Sixteen people died in Northland waters last year in what were preventable drownings with water safety officials saying people often drown because they over estimate their ability and underestimate the risks.
The number of deaths in the region's waterways doubled from eight in 2018 with plenty more risking their lives.
Northland has 3200km of coastline and harbours, with no part of the region more than 40km from the coast. There are 10 harbours in the mix making Northland a high risk area for those trying to keep those safe on the water.
Northland has a relatively low population but during the summer season it swells, and January and December were the most treacherous last year with five people dying in the first month of the year and three in the final month.
Regionally the highest number of drownings for 2019 were in Auckland 17, Northland 16, Waikato 7, Otago 7 and Southland 6.
Northland accounted for 20 per cent of the of the national total of 78 preventable drownings. All but one of those who drowned were men, with most of them aged under 54.
The most common cause of drowning in Northland was swimming 3, followed by non-powered boat incidents 3, underwater diving 2 and landbased fishing.
Beaches and rivers predictably were where nine of the fatalities happened.
On Monday a diver, in his 50s, died when he did not resurface off the coast of Taiharuru just after midday.
Whangārei Heads lifeguards in an IRB, the Bream Bay rescue jet ski and coastguard conducted a search for a missing diver just south of Awaroa Bay, Taiharuru.
The diver was found deceased just after 1pm and the lifeguards took the man to the Coastguard vessel, which transported him back to police waiting on shore at a local marina.
Water Safety New Zealand chief executive Jonty Mills said given Northland's popularity as a summer destination it meant there was a high number of people participating in water-based activities.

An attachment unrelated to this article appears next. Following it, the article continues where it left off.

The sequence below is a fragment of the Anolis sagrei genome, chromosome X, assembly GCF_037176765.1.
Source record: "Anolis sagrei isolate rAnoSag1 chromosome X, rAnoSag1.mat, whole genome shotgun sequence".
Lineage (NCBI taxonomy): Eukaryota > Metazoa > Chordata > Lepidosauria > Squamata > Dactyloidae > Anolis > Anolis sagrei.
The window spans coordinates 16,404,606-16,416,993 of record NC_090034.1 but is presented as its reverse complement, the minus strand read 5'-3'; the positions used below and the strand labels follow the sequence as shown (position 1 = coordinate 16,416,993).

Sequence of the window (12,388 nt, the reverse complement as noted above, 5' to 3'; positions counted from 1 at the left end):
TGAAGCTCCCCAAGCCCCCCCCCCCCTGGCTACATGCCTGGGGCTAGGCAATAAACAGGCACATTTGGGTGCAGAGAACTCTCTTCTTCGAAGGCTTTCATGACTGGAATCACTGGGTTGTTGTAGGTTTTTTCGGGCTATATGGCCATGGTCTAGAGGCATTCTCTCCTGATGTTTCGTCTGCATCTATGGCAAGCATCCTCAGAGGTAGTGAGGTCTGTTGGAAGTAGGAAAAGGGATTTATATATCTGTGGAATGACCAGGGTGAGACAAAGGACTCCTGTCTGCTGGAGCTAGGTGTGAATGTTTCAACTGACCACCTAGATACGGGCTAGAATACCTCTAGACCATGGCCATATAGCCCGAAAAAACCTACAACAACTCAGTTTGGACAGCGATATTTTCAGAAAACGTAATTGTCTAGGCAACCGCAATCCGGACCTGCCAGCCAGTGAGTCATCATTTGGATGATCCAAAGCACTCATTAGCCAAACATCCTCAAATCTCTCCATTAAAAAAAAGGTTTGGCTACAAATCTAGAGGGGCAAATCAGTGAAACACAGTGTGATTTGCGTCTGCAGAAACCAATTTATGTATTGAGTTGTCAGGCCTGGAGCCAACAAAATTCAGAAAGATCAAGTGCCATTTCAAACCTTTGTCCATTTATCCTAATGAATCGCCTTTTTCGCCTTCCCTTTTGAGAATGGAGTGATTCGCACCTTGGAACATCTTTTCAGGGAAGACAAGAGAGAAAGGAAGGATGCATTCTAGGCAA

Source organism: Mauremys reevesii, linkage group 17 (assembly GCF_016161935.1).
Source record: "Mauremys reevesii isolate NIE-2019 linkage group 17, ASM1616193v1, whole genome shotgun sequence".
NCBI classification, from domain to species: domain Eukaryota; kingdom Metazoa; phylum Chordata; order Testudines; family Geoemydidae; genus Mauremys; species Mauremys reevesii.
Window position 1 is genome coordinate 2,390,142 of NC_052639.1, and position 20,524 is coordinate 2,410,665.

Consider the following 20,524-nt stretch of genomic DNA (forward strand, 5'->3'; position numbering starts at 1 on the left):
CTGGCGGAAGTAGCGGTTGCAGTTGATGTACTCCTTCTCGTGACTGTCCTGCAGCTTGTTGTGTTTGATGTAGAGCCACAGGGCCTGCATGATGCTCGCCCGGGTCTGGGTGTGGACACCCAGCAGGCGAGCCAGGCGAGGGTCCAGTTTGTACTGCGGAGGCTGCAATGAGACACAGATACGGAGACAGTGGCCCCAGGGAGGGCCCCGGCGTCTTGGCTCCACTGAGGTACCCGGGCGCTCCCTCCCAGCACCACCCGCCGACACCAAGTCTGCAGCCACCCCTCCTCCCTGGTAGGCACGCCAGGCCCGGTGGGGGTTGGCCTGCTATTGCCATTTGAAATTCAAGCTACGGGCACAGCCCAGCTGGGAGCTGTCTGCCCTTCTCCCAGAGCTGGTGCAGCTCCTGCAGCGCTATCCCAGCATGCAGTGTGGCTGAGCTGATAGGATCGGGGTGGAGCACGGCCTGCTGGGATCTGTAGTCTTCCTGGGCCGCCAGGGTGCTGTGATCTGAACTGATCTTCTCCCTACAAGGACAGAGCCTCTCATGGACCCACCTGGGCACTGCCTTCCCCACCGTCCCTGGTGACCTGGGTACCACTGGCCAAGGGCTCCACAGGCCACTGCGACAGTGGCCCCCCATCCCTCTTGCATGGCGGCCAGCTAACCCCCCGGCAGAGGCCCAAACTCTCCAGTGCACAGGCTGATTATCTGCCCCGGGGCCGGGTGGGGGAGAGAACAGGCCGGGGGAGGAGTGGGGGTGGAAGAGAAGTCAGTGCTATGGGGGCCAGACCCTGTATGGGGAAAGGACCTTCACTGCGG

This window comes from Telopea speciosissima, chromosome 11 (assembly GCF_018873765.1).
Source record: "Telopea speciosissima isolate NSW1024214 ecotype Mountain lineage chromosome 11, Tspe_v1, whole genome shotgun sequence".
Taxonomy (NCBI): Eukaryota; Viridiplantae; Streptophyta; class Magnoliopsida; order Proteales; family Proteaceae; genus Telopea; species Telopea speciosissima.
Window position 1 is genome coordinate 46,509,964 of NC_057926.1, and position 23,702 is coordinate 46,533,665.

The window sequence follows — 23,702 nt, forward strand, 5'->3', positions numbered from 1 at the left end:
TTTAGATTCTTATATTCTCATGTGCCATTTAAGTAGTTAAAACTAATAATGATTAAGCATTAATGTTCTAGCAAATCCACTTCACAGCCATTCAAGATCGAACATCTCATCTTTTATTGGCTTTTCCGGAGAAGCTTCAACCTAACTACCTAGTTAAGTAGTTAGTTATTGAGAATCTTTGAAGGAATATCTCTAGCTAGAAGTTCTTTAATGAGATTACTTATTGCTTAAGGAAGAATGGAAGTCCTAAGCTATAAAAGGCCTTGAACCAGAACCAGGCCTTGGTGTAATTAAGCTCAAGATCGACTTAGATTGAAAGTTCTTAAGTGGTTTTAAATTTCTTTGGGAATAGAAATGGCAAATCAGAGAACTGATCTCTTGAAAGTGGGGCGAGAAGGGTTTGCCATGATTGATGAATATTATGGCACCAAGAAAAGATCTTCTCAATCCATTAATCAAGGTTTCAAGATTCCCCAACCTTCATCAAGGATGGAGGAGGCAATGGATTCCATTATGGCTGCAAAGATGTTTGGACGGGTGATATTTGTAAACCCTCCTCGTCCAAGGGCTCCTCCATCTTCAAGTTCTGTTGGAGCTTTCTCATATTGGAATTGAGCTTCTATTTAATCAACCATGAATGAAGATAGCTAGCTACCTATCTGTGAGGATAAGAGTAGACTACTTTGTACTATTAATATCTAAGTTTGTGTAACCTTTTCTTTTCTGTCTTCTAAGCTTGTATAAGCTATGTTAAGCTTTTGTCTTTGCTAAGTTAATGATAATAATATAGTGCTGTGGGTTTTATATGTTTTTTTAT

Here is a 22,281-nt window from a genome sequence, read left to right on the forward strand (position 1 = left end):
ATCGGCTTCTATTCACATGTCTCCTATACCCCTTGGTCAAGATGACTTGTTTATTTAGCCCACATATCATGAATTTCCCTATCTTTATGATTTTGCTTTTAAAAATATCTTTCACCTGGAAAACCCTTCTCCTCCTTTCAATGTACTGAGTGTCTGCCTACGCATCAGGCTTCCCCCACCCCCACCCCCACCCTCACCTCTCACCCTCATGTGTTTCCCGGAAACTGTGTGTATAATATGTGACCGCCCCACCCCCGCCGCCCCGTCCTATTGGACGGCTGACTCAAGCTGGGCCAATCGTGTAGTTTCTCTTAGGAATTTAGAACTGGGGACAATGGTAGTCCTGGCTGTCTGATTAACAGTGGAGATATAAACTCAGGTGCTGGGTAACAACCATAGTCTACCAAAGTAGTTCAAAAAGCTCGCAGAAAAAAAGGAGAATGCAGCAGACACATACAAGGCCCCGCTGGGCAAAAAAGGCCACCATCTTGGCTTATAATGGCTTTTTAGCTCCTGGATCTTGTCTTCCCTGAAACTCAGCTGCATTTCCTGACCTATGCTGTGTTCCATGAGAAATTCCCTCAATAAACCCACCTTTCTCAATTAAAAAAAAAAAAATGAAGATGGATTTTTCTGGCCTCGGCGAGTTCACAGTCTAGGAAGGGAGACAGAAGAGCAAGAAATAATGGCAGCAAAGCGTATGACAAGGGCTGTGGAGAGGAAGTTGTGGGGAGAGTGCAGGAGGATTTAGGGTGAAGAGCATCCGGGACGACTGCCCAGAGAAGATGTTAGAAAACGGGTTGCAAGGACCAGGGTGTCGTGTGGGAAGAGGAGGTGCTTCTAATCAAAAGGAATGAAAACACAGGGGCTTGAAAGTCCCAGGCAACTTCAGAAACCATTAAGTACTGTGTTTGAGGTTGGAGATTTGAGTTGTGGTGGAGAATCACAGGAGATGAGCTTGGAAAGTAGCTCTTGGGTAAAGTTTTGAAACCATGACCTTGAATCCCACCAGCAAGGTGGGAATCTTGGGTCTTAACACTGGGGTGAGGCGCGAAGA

"Northland is an incredibly inviting place with its beaches over December and January. It's not all Northlanders drowning but it's people coming from other locations," Mills said.
"Rivers and beaches are seen as our playground and there is a perception it won't hurt us. The water can be incredibly inviting but can be unpredictable and unforgiving if people make bad choices."
Mills said people taking to the water quiet often did not have the skills or competence to undertake water activities and did not have the skills needed to get out of trouble.
Northland's Search and Rescue team Sergeant Craig Burrows said police and volunteers had been called nearly 1000 incidents during the year 2019, a majority of these were water related.
During summer the on call squad members can be managing as many as 10 jobs a day.
"Our involvement in water rescues covers from advice given to full on rescues to unfortunately recovering the deceased. We have some very remote areas within Northland that attract a range of people from locals through to visitors. While the temperature is hot it is great to get wet cool off and have a bit of fun but remember your own personal limits," Burrows said.
"Some people who venture onto/into the water need to know exactly what their limits are and to stay well within those limits. We want everyone going home to family and friends at the end of the day."
Burrows said a number of rescues could be prevented by taking on board some simple safety tips starting with lifejackets.
"These are a must ... you are never to manly not to put one on. If you get into trouble they can keep you afloat until an emergency service locates you."
Having at least two forms of communication, which did not mean two cellphones as if out of coverage an alternative form of communication was required.
Advise someone of trip plan including destination, where you are going to launch from and how long you expect to be.
"Overdue boaties covers a lot of our calls that could be prevented if you let someone know when you depart land and when you get back on land. Remember if you haven't used your equipment in a while it is better to be safe than sorry get it checked before you go on the water."
Burrows said Coastguard were a valuable asset and a membership could offer guidance and assurance while out and about and needed a tow for whatever reason.
Drowning stats for Northland: